I live in Kansas City Missouri– there is NOT an Armenian “community” here. In fact, the few times I’ve “run into” people and realized they were of Armenian descent (because they were a store clerk with a name tag, because we met at a meeting, etc) I had WAY more Armenian identity than they did, (one didn’t even know that her last name Torosian, was Armenian). Admittingly I’ve only just begun to really discover mine in the past few year. In fact– it’s BECAUSE of my Mormon faith that I know ANYTHING about my Armenian identity, because of the stress the Church puts on knowing your family history, studying it, researching it, etc.
      As for the number of Armenians that are Mormon– throughout the United States– that would be really hard to say. But the church’s website shows the statistics for Armenia itself– 11 different congregations and
      3, 344 members.

      Regarding Mr. Huntsman, in addition the money and resources he donated, he also paid to build a concrete plant built in Yerevan after the earthquake, to help rebuild the area– they made reinforced concrete for the building of homes, apartments and business. Then the church sent a bunch food and other supplies along with humanitarian missionaries to help with the rebuilding, and they even thought ahead enough to send experts in seismic engineering. (If you’re going to rebuild in an earthquake prone area, that’s kind of important. 🙂

      And just for further information— and a different “take” on the very same missionaries who served in Turkey and were instrumental in the baptism of the people mentioned in the article, I suggest reading this article published at the AGBU’s website.

      http://agbu.org/news-item/utahs-richard-aposhian-and-dr-nishan-sheranian-talk-in-parallel-about-grandparents-journey-in-faith/

    • Tracy Keeney on

      David, there’s actually quite a large Mormon descendancy from the families who converted– including the Sherinians spoken of in the article.

      Most Armenian Mormons (from families that immigrated so many decades ago) don’t have the super charged Armenian identity that many other descendants do. However, it really doesn’t have anything to do with the fact that they are Mormon— just that they AREN’T Armenian Apostolic, Armenian Catholic, etc. In other words, they have about the same amount of “Armenian identity” as an Armenian who’s a Baptist or Episcopalian. As you know, ALOT of the culture is tied up within the Armenian churches– so if you’re parents decide to become Hari Chrishna’s or atheists, then you’re going to grow up OUTSIDE of all the Armenian culture that the Armenian churches provide.
      Additionally– where you LIVE makes a huge difference. Unless you live in a larger city where there is a significant Armenian community, then again, you don’t have the influence of all that culture being around you.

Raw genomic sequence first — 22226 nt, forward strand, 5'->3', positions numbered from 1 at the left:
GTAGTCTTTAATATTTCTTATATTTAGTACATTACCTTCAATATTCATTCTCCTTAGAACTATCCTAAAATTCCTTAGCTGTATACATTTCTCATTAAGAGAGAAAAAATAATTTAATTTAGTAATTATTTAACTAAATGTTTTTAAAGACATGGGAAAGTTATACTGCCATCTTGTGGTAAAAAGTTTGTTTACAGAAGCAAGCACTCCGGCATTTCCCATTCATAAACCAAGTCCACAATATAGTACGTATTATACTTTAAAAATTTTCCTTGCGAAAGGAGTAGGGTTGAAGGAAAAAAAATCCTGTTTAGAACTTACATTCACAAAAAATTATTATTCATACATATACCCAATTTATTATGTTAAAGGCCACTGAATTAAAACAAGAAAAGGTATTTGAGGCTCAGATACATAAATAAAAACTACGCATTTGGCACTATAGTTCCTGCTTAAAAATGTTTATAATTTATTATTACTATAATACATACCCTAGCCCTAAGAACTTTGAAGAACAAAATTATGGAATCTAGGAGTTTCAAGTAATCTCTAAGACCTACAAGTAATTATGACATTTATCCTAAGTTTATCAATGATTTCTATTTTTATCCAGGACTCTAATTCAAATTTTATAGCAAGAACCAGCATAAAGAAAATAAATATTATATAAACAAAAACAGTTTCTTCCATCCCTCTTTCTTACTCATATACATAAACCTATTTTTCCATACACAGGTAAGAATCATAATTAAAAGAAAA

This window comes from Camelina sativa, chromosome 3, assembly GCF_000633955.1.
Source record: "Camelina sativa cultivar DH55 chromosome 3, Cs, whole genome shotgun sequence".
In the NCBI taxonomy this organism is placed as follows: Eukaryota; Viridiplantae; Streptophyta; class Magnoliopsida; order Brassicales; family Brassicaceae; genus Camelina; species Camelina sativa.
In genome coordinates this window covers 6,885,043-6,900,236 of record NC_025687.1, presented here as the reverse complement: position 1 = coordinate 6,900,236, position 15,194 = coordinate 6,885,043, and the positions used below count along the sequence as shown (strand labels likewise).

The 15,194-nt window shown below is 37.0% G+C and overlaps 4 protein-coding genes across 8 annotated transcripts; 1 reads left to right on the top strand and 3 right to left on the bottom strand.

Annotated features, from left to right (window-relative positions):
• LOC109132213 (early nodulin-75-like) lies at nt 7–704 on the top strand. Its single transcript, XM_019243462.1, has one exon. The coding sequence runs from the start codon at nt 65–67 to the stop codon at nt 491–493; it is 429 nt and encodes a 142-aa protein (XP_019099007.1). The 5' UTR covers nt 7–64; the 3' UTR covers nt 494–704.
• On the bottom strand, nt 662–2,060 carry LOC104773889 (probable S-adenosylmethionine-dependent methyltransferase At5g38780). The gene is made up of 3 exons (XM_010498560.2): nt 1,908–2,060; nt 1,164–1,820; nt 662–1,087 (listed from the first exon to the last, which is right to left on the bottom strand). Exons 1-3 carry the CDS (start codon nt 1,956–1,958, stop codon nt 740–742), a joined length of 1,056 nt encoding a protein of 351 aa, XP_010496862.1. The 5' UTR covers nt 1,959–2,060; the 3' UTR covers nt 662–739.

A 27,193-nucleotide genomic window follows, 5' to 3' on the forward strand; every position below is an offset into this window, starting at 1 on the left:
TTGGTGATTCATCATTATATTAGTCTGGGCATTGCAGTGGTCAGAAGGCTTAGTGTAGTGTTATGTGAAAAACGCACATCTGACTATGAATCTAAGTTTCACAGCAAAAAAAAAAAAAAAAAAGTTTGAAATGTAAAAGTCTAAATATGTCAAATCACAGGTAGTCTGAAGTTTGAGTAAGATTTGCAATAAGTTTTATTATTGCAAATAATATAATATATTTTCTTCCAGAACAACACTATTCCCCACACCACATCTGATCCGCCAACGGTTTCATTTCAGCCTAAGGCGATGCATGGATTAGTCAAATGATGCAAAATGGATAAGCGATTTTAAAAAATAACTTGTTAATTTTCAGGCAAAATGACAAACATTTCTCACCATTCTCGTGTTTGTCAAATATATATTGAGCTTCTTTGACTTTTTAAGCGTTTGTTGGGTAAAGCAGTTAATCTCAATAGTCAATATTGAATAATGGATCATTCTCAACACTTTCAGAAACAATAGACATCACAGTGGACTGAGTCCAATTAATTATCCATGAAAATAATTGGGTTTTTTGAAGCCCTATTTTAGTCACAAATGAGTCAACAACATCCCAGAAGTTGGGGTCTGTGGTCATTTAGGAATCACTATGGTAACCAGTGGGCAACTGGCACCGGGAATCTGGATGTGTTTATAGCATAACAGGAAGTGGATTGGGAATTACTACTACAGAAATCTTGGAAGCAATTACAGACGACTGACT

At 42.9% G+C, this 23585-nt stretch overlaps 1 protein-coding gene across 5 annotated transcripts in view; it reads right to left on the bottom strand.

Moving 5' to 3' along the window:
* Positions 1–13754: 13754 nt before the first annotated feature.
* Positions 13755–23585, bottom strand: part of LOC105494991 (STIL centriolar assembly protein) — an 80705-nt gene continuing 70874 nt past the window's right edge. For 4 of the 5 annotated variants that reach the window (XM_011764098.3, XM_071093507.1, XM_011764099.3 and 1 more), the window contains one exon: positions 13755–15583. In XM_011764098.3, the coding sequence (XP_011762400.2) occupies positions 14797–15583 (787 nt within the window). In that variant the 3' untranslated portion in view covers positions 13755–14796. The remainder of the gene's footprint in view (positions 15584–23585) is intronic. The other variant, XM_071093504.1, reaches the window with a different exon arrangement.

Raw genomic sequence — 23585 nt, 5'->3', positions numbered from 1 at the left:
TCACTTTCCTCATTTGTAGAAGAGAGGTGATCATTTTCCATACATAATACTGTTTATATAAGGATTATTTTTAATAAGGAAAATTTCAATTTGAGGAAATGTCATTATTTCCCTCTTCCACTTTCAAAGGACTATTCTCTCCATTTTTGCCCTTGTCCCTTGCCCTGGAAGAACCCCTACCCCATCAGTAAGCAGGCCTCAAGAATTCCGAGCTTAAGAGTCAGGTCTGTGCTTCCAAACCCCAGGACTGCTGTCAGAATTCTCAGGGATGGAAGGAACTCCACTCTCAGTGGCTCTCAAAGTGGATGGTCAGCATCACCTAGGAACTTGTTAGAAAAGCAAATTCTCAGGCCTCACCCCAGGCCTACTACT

I live in Kansas City Missouri– there is NOT an Armenian “community” here. In fact, the few times I’ve “run into” people and realized they were of Armenian descent (because they were a store clerk with a name tag, because we met at a meeting, etc) I had WAY more Armenian identity than they did, (one didn’t even know that her last name Torosian, was Armenian). Admittingly I’ve only just begun to really discover mine in the past few year. In fact– it’s BECAUSE of my Mormon faith that I know ANYTHING about my Armenian identity, because of the stress the Church puts on knowing your family history, studying it, researching it, etc.
      As for the number of Armenians that are Mormon– throughout the United States– that would be really hard to say. But the church’s website shows the statistics for Armenia itself– 11 different congregations and
      3, 344 members.

      Regarding Mr. Huntsman, in addition the money and resources he donated, he also paid to build a concrete plant built in Yerevan after the earthquake, to help rebuild the area– they made reinforced concrete for the building of homes, apartments and business. Then the church sent a bunch food and other supplies along with humanitarian missionaries to help with the rebuilding, and they even thought ahead enough to send experts in seismic engineering. (If you’re going to rebuild in an earthquake prone area, that’s kind of important. 🙂

      And just for further information— and a different “take” on the very same missionaries who served in Turkey and were instrumental in the baptism of the people mentioned in the article, I suggest reading this article published at the AGBU’s website.

      http://agbu.org/news-item/utahs-richard-aposhian-and-dr-nishan-sheranian-talk-in-parallel-about-grandparents-journey-in-faith/

      • Josiah Gagosian on